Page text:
The Supreme Court has dismissed HMRC’s appeal in a long running case between the BPP Group of companies (who provide professional and academic education) and HMRC. The case initially centred on the VAT liability of supplies of books and education by BPP. BPP had a corporate restructure in 2006 and began to use one company to supply the books (BPP University College of Professional Studies Ltd) and another company (BPP University College of Professional Studies Ltd) to supply education. BPP argued there were two separate supplies, that of zero-rated books and standard-rated education. HMRC disagreed and argued that the supplies should be treated as one standard-rated supply and issued two VAT assessments. In May 2013, BPP appealed this decision to the First-Tier Tribunal.
What followed was a number of procedural delays by HMRC. HMRC applied for an extension of time, which BPP did not oppose. Disclosure was ordered for 17 December 2013 and HMRC provided it a few days late. A further deadline of 31 January 2014 was set for HMRC to provide information with the warning that if they failed to do so they faced being barred from taking further part in the proceedings. Whilst HMRC did serve a response on 31 January, BPP argued that the response did not provide the requested information and applied for an order barring HMRC from taking further part in the proceedings. This order was granted by the First-Tier Tribunal. HMRC appealed to the Upper Tribunal who reversed this decision. BPP then appealed to the Court of Appeal who restored the First-Tier Tribunals initial decision.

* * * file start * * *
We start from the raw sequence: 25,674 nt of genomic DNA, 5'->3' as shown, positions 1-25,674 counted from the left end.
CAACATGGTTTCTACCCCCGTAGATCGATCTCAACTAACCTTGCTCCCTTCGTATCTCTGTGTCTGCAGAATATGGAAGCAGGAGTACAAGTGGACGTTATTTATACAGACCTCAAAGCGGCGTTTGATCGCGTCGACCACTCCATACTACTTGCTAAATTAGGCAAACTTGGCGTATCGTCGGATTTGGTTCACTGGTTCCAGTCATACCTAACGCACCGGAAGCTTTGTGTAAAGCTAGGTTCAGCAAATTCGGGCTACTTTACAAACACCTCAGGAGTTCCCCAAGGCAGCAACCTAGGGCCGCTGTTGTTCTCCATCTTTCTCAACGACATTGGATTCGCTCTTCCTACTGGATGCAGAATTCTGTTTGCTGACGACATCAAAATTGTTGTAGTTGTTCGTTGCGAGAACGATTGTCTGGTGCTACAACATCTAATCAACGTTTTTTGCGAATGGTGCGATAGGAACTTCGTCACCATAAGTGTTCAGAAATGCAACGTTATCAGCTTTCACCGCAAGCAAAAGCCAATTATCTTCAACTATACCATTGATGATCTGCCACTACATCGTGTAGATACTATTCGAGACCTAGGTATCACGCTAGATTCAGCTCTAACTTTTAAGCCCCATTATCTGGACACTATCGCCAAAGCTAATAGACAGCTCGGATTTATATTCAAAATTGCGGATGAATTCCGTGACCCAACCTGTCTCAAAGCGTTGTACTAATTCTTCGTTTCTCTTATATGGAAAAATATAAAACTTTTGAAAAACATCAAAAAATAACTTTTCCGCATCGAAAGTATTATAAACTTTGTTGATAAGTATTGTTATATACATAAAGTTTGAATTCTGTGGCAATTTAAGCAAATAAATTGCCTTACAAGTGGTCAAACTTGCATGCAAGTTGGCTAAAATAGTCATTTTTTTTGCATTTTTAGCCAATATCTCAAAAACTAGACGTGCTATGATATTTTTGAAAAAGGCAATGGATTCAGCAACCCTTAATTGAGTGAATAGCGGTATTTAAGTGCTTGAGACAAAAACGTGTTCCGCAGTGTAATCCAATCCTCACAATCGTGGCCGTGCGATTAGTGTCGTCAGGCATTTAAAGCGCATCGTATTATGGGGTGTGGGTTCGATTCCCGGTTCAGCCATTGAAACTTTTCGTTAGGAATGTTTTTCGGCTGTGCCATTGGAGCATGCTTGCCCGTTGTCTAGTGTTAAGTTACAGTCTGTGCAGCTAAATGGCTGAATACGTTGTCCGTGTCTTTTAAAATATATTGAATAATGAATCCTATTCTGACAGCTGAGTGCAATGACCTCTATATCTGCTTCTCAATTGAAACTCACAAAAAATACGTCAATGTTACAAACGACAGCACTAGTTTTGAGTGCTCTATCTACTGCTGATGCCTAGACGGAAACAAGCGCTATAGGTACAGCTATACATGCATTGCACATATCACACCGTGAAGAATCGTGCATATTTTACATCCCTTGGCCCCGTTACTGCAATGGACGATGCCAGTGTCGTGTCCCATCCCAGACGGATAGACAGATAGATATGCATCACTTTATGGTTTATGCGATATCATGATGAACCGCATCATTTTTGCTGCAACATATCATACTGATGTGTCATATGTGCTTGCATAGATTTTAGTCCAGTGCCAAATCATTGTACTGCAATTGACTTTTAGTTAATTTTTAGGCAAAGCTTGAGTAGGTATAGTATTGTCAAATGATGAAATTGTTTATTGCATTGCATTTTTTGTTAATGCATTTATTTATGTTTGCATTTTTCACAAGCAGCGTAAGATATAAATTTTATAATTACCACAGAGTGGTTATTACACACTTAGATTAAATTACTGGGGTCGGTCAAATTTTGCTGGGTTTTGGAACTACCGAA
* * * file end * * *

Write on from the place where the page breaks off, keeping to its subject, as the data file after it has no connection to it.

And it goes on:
The Court of Appeal decision was appealed to the Supreme Court to make a final ruling. The Supreme Court agreed with the First-Tier Tribunal Judge that this decision involved two unpalatable choices. Making the debarring order, which she described as draconian, or not making the order, which, to use the vernacular, would have meant that HMRC effectively would have got away with it. In this case HMRC’s reticence in supplying information within the requested timeframe has meant the loss of an important case.
This case may have significant ramifications in other situations where HMRC is reticent in meeting deadlines set by the courts and we may see an increase in applications for barring orders.